The most interesting and appealing thing about this book is that it did not follow what I’ve come to realize is the traditional romance plot structure. I thought I knew exactly how this book was going to go. I was completely wrong, and I loved it all the more for it.
Charity/Robin is not a transgender man. Instead, she is a nonbinary character who has come to realize that she feels truer to herself in a man’s world (especially in this time period) and has embraced that role in order to help her “sister” Louisa make a good marriage match. The “deception” is delightful rather than angsty. The revelation that she was born female comes much earlier in the story than I expected, and was not the primary rift between her and the other romantic lead, Alistair, the marquess of the book’s title.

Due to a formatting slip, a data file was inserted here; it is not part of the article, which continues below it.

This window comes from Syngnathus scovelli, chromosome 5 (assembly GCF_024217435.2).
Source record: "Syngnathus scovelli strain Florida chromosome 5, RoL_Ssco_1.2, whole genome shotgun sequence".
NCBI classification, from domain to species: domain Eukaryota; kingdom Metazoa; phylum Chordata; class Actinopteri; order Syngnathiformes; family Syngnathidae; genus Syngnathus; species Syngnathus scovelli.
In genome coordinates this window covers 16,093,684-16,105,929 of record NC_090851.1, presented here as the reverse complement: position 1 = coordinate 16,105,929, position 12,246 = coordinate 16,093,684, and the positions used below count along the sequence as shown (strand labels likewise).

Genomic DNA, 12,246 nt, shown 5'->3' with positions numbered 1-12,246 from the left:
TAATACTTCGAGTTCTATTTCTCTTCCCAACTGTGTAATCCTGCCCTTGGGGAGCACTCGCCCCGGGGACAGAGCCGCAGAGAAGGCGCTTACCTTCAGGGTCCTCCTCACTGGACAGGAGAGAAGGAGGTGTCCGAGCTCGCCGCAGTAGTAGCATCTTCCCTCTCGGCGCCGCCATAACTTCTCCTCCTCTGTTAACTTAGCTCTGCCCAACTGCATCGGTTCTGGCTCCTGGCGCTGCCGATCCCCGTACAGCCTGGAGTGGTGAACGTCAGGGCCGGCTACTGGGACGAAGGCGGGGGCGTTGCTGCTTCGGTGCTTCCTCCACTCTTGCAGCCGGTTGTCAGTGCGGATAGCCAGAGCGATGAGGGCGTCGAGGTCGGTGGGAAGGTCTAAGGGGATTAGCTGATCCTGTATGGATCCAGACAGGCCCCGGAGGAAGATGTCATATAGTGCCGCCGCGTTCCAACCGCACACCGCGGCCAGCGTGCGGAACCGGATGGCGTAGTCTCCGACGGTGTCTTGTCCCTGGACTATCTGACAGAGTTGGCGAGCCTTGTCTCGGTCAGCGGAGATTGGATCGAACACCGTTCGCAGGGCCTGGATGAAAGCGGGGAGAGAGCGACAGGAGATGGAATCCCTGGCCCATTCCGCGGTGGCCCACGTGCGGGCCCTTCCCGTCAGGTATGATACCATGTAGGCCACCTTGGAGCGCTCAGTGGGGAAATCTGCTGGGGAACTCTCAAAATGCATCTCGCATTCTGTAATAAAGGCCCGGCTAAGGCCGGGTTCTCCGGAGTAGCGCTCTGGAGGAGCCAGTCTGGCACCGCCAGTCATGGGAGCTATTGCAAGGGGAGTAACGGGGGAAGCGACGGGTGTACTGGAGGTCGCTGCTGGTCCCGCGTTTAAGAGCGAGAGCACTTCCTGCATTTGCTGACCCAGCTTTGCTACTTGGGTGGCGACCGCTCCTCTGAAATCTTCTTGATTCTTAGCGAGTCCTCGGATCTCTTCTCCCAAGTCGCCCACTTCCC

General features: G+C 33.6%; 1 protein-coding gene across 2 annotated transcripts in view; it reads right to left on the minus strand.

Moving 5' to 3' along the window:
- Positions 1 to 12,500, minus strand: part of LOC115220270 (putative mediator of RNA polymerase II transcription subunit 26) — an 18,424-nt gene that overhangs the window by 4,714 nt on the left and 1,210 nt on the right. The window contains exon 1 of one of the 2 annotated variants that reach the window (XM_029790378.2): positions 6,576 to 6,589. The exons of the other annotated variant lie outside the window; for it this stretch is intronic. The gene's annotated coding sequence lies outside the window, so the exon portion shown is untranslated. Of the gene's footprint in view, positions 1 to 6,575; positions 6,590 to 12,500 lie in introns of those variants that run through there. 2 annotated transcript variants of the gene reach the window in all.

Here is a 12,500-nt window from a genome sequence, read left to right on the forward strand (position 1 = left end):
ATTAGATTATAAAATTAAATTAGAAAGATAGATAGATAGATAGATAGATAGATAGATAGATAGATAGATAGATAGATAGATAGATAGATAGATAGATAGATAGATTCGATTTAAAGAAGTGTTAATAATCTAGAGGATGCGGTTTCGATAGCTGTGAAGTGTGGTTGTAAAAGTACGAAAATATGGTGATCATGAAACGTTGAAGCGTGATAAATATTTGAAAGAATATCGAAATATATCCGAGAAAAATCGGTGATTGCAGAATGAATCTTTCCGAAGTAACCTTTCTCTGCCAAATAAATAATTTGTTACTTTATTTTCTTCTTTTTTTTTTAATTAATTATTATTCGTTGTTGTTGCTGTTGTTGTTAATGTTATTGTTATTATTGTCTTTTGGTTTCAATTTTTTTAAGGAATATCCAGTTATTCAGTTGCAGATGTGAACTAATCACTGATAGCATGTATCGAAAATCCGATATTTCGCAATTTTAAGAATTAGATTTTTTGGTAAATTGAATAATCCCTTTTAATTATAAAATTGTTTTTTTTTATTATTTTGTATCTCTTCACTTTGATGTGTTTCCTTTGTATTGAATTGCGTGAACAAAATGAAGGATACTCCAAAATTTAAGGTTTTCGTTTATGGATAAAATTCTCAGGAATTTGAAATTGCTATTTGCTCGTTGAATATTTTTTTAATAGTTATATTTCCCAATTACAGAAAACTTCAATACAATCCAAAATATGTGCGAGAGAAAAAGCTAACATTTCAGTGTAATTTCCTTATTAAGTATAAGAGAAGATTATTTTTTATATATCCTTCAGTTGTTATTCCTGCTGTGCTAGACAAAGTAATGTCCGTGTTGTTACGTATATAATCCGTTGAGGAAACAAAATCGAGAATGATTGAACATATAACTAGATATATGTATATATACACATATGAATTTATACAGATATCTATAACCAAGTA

In fact, the major conflict of the book is not between Charity/Robin and Alistair, but between the pair and society’s expectations of them. I love complex political stuff, and ridiculous London society rules were just as fun to wade through. It was refreshing to read a romance and feel total support for both characters rather than wanting to smack one or both of them upside the head for the latter half of the story.
The secondary characters are fun and well-rounded. I’d also love to read a follow-up short story that shows Robin and Alistair’s happily ever after.
For more explanation of my use of names and pronouns in this review, be sure not to miss Sebastian’s excellent author note at the end of the book.